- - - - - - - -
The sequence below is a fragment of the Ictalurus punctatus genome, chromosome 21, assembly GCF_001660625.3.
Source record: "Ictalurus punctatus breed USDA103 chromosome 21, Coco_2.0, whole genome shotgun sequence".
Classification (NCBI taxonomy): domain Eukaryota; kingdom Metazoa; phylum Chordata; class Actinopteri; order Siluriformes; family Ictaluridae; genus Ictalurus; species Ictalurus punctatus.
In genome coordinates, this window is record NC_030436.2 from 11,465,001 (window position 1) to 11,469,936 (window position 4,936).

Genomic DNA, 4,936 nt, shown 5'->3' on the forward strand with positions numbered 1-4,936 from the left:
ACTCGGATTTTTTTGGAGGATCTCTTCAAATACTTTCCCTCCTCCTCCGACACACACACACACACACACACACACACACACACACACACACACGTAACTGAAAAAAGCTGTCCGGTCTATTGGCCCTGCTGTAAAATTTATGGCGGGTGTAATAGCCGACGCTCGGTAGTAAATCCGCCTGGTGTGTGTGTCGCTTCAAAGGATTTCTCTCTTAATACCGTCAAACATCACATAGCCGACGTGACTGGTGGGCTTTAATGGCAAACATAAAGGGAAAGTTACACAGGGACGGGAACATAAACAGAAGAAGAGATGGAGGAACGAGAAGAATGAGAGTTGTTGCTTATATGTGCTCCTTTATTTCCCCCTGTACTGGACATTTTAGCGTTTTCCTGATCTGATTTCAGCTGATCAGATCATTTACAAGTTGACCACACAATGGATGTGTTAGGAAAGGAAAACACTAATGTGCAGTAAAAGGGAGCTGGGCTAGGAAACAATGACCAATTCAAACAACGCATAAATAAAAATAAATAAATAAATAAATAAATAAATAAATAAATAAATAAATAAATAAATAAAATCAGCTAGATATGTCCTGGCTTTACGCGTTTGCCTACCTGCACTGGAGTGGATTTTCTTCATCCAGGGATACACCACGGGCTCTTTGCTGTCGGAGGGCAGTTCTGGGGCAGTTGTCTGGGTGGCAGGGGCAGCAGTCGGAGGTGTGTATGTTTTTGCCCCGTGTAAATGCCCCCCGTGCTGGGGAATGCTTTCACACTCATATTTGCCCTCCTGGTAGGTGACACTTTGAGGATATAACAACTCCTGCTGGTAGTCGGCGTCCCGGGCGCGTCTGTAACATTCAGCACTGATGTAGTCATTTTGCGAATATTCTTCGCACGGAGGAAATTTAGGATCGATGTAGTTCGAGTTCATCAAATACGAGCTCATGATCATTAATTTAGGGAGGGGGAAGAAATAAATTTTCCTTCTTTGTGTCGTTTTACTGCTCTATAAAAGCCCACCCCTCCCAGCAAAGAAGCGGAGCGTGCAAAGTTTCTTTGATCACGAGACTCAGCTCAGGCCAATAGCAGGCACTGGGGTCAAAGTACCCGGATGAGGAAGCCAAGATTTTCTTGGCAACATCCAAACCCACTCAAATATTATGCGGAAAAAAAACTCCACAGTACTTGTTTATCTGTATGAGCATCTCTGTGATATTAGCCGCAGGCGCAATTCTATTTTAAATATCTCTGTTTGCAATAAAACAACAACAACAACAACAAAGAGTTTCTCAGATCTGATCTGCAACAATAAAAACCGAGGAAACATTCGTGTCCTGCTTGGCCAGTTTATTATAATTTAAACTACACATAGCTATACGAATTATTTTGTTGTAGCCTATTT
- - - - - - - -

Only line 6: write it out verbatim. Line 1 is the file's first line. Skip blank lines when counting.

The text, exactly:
ACTCGGATTTTTTTGGAGGATCTCTTCAAATACTTTCCCTCCTCCTCCGACACACACACACACACACACACACACACACACACACACACACACGTAACTGAAAAAAGCTGTCCGGTCTATTGGCCCTGCTGTAAAATTTATGGCGGGTGTAATAGCCGACGCTCGGTAGTAAATCCGCCTGGTGTGTGTGTCGCTTCAAAGGATTTCTCTCTTAATACCGTCAAACATCACATAGCCGACGTGACTGGTGGGCTTTAATGGCAAACATAAAGGGAAAGTTACACAGGGACGGGAACATAAACAGAAGAAGAGATGGAGGAACGAGAAGAATGAGAGTTGTTGCTTATATGTGCTCCTTTATTTCCCCCTGTACTGGACATTTTAGCGTTTTCCTGATCTGATTTCAGCTGATCAGATCATTTACAAGTTGACCACACAATGGATGTGTTAGGAAAGGAAAACACTAATGTGCAGTAAAAGGGAGCTGGGCTAGGAAACAATGACCAATTCAAACAACGCATAAATAAAAATAAATAAATAAATAAATAAATAAATAAATAAATAAATAAATAAATAAATAAAATCAGCTAGATATGTCCTGGCTTTACGCGTTTGCCTACCTGCACTGGAGTGGATTTTCTTCATCCAGGGATACACCACGGGCTCTTTGCTGTCGGAGGGCAGTTCTGGGGCAGTTGTCTGGGTGGCAGGGGCAGCAGTCGGAGGTGTGTATGTTTTTGCCCCGTGTAAATGCCCCCCGTGCTGGGGAATGCTTTCACACTCATATTTGCCCTCCTGGTAGGTGACACTTTGAGGATATAACAACTCCTGCTGGTAGTCGGCGTCCCGGGCGCGTCTGTAACATTCAGCACTGATGTAGTCATTTTGCGAATATTCTTCGCACGGAGGAAATTTAGGATCGATGTAGTTCGAGTTCATCAAATACGAGCTCATGATCATTAATTTAGGGAGGGGGAAGAAATAAATTTTCCTTCTTTGTGTCGTTTTACTGCTCTATAAAAGCCCACCCCTCCCAGCAAAGAAGCGGAGCGTGCAAAGTTTCTTTGATCACGAGACTCAGCTCAGGCCAATAGCAGGCACTGGGGTCAAAGTACCCGGATGAGGAAGCCAAGATTTTCTTGGCAACATCCAAACCCACTCAAATATTATGCGGAAAAAAAACTCCACAGTACTTGTTTATCTGTATGAGCATCTCTGTGATATTAGCCGCAGGCGCAATTCTATTTTAAATATCTCTGTTTGCAATAAAACAACAACAACAACAACAAAGAGTTTCTCAGATCTGATCTGCAACAATAAAAACCGAGGAAACATTCGTGTCCTGCTTGGCCAGTTTATTATAATTTAAACTACACATAGCTATACGAATTATTTTGTTGTAGCCTATTT